Carl Bernstein, he of Watergate fame, writes scathingly and at length in the latest Newsweek about the phone-hacking scandal that has shaken Rupert Murdoch’s media operations in Britain and prompted the closing of London’s largest Sunday tabloid, the News of the World.
Inevitably, Bernstein invokes the Watergate scandal of 1972-74– but conveniently skips over the borderline illegal conduct he and his Washington Post colleague, Bob Woodward, engaged in, in asking federal grand jurors to break their oaths of secrecy and discuss Watergate testimony.
“When Bob Woodward and I came up against difficult ethical questions, such as whether to approach grand jurors for information (which we did, and perhaps shouldn’t have), we sought executive editor Ben Bradlee’s counsel, and he in turn called in the company lawyers, who gave the go-ahead and outlined the legal issues in full.”
That story’s a lot messier than Bernstein lets on: The private entreaties to Watergate grand jurors in December 1972 angered the federal judge hearing the Watergate cases and nearly landed the reporters in jail.
As described in All the President’s Men, Bernstein and Woodward’s book about their Watergate reporting, none of the grand jurors was cooperative but the reporters’ overtures were reported to the federal prosecutors, who informed the chief judge of U.S. District Court in the District of Columbia, John J. Sirica.
The judge was livid.
According to All the President’s Men, Edward Bennett Williams, the Post’s top lawyer, went to lengths to persuade Sirica — known as “Maximum John” for the stern sentences he imposed — not to throw the book at the wayward reporters.
“John Sirica is some kind of pissed at you fellas,” Williams was quoted as saying in the book. “We had to do a lot of convincing to keep your asses out of jail.”
Being sent to jail would have interrupted and may well have ended their reporting on Watergate. (The myths surrounding Bernstein and Woodward’s work are discussed in my latest book, Getting It Wrong.)
It wasn’t as if Bernstein and Woodward and their editors at the Post were oblivious to the hazards of inviting grand jurors to violate their secrecy vows. They were well aware of the risks of what they described in All the President’s Men as “a seedy venture.”
The Post’s editors consulted on the scheme — among them Bradlee, Managing Editor Howard Simons, Metropolitan Editor Harry M. Rosenfeld — all entertained “private doubts” about approaching grand jurors.
The Post city editor, Barry Sussman, was described in All the President’s Men as fearing “that one of them, probably Bernstein, would push too hard and find a way to violate the law.
“Woodward wondered whether there was ever justification for a reporter to entice someone across the line of legality while standing safely on the right side himself. Bernstein, who vaguely approved of selective civil disobedience, was not concerned about breaking the law in the abstract. It was a question of which law, and he believed that grand-jury proceedings should be inviolate.”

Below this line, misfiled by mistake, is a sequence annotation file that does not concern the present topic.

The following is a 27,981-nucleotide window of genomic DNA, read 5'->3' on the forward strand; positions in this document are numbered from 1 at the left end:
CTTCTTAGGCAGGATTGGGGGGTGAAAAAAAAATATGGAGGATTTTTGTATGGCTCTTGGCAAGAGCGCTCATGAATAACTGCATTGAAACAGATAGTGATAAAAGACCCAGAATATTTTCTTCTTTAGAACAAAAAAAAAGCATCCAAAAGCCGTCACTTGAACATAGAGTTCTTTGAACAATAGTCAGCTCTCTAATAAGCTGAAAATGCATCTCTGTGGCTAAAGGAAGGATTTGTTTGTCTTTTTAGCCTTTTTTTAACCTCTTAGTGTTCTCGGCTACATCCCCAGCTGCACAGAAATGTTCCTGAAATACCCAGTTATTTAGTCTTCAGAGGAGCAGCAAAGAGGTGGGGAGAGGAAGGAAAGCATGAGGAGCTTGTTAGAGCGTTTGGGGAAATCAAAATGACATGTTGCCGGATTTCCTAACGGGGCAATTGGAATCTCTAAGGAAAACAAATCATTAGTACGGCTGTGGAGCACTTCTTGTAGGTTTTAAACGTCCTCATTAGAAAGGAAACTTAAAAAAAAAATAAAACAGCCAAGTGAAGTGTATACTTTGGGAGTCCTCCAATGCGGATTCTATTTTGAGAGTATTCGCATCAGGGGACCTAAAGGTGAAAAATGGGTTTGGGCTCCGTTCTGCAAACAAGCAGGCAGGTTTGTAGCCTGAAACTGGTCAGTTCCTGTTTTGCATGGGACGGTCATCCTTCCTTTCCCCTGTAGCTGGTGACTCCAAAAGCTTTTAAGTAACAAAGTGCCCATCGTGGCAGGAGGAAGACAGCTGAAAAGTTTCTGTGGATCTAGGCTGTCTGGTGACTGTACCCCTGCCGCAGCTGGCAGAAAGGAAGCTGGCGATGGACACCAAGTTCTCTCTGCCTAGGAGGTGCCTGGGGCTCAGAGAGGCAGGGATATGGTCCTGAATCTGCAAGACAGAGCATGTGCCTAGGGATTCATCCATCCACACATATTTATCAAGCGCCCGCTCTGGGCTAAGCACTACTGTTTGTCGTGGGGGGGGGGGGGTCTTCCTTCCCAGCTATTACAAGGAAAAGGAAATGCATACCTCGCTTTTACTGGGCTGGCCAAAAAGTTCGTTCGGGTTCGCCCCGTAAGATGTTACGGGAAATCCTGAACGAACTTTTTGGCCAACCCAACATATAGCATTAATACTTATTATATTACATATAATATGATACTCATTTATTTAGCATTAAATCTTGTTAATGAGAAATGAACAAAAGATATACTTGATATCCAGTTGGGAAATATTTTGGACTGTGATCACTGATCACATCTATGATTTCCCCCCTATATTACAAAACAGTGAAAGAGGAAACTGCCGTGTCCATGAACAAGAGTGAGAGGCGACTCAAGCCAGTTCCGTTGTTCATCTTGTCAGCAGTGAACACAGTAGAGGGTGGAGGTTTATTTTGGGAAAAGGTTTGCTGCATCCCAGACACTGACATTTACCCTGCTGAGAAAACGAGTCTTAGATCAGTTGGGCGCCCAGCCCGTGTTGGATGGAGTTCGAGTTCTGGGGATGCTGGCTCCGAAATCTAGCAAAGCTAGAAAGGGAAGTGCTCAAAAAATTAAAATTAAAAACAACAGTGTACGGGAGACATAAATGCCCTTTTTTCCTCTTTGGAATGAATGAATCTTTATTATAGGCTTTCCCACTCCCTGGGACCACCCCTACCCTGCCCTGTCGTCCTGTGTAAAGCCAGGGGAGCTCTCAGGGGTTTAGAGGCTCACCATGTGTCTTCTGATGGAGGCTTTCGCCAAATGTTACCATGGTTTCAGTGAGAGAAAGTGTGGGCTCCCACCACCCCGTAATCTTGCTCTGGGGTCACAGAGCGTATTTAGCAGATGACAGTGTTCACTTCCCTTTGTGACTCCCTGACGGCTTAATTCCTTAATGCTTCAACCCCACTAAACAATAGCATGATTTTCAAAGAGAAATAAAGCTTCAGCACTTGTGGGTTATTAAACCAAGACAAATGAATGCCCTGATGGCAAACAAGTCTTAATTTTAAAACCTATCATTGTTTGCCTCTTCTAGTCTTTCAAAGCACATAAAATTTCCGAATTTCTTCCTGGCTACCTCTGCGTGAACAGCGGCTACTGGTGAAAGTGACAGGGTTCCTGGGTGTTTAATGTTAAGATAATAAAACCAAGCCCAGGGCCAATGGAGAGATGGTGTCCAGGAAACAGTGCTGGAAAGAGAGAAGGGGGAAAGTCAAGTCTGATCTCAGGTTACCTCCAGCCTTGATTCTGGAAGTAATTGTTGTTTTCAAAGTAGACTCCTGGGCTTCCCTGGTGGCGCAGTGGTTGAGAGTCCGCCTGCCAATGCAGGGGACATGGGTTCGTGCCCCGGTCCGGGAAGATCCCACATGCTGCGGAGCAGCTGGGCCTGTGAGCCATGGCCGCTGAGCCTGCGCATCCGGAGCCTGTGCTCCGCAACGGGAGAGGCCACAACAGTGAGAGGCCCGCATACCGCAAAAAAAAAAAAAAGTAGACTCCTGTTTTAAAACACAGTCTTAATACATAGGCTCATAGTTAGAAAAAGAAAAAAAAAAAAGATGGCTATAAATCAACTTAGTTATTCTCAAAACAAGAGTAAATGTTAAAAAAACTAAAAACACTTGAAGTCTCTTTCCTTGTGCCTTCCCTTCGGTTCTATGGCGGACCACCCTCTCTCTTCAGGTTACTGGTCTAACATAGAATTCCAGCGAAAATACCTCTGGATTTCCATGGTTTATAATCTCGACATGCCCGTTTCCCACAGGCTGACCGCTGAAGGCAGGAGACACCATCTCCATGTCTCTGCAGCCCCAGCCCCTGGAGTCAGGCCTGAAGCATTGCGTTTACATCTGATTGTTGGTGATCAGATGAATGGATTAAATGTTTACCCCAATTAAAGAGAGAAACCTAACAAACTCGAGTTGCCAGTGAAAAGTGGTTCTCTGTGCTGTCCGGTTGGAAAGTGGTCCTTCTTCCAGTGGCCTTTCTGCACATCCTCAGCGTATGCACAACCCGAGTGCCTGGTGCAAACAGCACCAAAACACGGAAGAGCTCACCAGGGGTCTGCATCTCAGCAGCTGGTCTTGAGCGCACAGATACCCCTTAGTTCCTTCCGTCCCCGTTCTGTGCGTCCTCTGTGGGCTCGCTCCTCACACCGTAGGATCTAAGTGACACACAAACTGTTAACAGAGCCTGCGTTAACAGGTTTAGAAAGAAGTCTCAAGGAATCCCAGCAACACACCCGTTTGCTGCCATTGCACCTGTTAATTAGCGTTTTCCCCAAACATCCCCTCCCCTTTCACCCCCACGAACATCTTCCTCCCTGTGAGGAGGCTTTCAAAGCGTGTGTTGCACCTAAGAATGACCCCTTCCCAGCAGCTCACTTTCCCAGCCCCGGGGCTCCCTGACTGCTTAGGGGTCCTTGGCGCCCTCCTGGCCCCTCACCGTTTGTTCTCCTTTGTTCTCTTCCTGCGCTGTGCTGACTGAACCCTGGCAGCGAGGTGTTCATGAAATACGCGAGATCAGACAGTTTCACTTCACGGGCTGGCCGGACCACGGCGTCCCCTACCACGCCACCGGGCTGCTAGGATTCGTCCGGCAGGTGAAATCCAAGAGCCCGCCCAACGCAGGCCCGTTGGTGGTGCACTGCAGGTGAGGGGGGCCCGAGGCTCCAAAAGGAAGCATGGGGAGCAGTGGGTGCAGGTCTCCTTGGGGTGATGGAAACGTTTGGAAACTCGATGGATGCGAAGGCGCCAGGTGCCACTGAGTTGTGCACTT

But they went ahead anyway, desperate for leads in the slowly unfolding scandal.
Their overtures to the grand jurors drew a tongue-lashing from Sirica in open court on December 19, 1972.
“I want it understood by the person who approached members of the grand jury that the court regards this matter as extremely serious” and “at least potentially” contempt of court, Sirica said.
The judge, though, did not mention the reporters by name, saying only that the entreaties to grand jurors had been made by “a news media representative.”
Reporters covering the hearing buzzed with speculation as to whom Sirica was referring.
Bernstein and Woodward deflected suggestions that they had made the improper overtures. “We … engaged in our own cover-up,” Woodward was quoted as saying in Alicia Shepard’s Woodward and Bernstein: Life in the Shadow of Watergate.
The reporters wrote in All the President’s Men, which came out in 1974 just as Watergate was nearing its climax, that in seeking out the grand jurors, they “had chosen expediency over principle and, caught in the act, their role had been covered up.”
To be sure, their dubious conduct was not in the same league as the rank illegality of News of the World’s phone-hacking.
But Bernstein was more than a little disingenuous in soft-pedaling how he and Woodward solicited information from Watergate grand jurors.
Recent and related:
- ‘News of the World’ closure breaks link to 19th century yellow journalism
- ‘The newspaper that uncovered Watergate’?
- Watergate and its hardy myths
- What was decisive in Watergate’s outcome?
- ‘Follow the money,’ a made-up Watergate line
- The hero-journalist myth of Watergate
- A trope that knows few bounds: The hero-journalist myth
- Media myths, the junk food of journalism
- ‘A debunker’s work is never done’
- ‘Getting It Wrong’ goes on Q-and-A